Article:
Gizmodo featured an article yesterday about how scientists are trying to use Salvia divinorum to synthesize a non-addictive painkiller as an alternative to opioids.
“A team of scientists are now reporting that they’ve found an easier way create a slightly-altered version of the chemical responsible for salvia’s hallucinogenic effects, Salvinorin A,” the article states. “They’re not doing it so that you can continue having wild trips with your high school friends, though. Instead, these researchers are looking for a painkiller with opiate-like effects, but with a lower potential to abuse. They think their new method will take advantage of the chemical’s potential as an analgesic without the trip.”
According to the article, Salvinorin A is unstable, which makes it difficult for researchers to work with, although some scientists have managed to synthesize and change its structure to some extent.
Scientists from Scripps Research Institutes in California and Florida, and at the University of Southern California, thought that by slightly changing the molecule as it’s being synthesized, they can make it more stable and easier to customize, while retaining opiate-like effects.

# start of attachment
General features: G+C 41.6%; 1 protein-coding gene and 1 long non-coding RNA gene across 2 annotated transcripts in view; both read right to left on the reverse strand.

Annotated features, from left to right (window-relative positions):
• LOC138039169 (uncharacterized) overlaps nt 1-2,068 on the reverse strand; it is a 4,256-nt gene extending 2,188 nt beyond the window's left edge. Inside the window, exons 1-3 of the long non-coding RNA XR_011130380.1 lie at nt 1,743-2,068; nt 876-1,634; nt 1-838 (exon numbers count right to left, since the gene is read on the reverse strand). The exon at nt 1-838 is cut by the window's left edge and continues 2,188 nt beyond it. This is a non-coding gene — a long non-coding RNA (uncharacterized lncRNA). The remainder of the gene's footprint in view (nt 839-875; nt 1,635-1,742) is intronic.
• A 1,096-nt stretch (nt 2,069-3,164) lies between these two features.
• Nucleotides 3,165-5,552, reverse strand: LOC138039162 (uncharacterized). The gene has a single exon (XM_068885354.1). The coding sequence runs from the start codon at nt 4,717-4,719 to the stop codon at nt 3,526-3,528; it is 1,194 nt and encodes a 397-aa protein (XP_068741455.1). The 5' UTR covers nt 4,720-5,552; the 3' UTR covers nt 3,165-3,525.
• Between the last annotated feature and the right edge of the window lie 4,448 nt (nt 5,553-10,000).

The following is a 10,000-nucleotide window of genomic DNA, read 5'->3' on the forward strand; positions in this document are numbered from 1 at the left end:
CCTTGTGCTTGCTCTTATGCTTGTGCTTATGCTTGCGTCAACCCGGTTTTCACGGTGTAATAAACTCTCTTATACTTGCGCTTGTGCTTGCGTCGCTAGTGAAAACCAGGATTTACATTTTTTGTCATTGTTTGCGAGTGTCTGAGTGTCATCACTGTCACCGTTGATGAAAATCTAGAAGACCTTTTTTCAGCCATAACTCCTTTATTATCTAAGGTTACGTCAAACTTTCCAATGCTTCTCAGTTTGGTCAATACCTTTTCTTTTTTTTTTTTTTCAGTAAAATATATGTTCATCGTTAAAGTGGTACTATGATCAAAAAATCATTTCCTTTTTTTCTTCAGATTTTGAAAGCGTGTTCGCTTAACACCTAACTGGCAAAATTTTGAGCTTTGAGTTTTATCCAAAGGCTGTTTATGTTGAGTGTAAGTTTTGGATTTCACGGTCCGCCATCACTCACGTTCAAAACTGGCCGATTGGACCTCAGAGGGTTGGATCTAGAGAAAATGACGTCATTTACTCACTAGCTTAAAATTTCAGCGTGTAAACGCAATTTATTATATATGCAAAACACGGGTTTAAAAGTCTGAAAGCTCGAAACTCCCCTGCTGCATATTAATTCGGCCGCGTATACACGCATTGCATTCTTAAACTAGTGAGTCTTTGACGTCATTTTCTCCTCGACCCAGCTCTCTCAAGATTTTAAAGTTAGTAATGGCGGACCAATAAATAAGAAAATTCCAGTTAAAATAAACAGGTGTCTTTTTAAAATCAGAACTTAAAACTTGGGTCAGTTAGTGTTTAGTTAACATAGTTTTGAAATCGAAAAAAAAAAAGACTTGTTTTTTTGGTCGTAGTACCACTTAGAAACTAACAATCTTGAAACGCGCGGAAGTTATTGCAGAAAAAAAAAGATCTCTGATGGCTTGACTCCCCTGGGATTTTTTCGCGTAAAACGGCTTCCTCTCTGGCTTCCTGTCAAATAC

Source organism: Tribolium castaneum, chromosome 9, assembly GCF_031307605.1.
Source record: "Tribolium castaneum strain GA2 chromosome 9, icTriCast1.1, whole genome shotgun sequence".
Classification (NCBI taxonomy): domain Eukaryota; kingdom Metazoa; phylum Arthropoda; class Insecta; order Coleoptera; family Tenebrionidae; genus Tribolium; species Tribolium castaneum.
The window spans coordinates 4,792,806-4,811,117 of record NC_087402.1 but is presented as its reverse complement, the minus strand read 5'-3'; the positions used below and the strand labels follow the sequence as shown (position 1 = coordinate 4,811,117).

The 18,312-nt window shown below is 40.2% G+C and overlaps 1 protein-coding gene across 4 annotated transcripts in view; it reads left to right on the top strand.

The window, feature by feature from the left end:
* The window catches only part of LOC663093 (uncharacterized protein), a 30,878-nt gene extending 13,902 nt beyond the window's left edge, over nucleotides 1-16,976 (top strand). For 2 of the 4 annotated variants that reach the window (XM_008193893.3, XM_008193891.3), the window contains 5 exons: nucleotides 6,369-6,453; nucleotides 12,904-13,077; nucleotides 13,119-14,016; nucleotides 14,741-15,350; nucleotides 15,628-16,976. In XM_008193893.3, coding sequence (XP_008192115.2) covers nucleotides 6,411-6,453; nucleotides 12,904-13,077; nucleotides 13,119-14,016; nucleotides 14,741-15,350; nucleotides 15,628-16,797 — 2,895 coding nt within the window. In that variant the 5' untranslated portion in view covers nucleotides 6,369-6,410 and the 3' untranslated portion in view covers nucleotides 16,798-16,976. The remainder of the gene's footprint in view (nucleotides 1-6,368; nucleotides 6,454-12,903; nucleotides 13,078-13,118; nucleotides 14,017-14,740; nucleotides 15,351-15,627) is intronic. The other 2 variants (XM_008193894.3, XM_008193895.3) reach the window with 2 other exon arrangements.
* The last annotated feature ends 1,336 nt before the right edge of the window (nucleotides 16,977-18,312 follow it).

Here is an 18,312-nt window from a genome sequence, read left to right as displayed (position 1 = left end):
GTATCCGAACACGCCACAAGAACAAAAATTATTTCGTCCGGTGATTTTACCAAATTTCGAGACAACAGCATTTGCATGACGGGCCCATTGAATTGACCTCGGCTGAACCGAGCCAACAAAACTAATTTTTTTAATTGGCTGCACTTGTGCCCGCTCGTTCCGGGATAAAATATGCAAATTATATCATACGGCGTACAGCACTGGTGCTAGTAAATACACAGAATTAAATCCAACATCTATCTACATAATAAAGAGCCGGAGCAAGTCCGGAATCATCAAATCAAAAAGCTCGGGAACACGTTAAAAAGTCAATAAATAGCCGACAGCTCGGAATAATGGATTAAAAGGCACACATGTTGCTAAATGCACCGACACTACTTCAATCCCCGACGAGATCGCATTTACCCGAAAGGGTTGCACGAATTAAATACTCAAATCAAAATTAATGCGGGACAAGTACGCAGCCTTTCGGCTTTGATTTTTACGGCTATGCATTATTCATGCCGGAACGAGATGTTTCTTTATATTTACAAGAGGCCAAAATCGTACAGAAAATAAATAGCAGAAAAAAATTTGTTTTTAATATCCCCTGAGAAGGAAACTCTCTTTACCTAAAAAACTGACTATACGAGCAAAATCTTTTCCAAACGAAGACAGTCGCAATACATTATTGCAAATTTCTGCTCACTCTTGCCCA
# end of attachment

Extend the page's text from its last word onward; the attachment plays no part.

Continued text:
The molecule the scientists produced is called 20-nor-Salvinorin A. Tests on mice showed that the molecule appeared to be “about as effective as Salvinorin A in getting rid of an induced itching sensation.” The scientists were not able to determine, however, whether or not the mice were tripping out.
Although the molecule works in mice, there’s no telling yet whether it could also work in humans.
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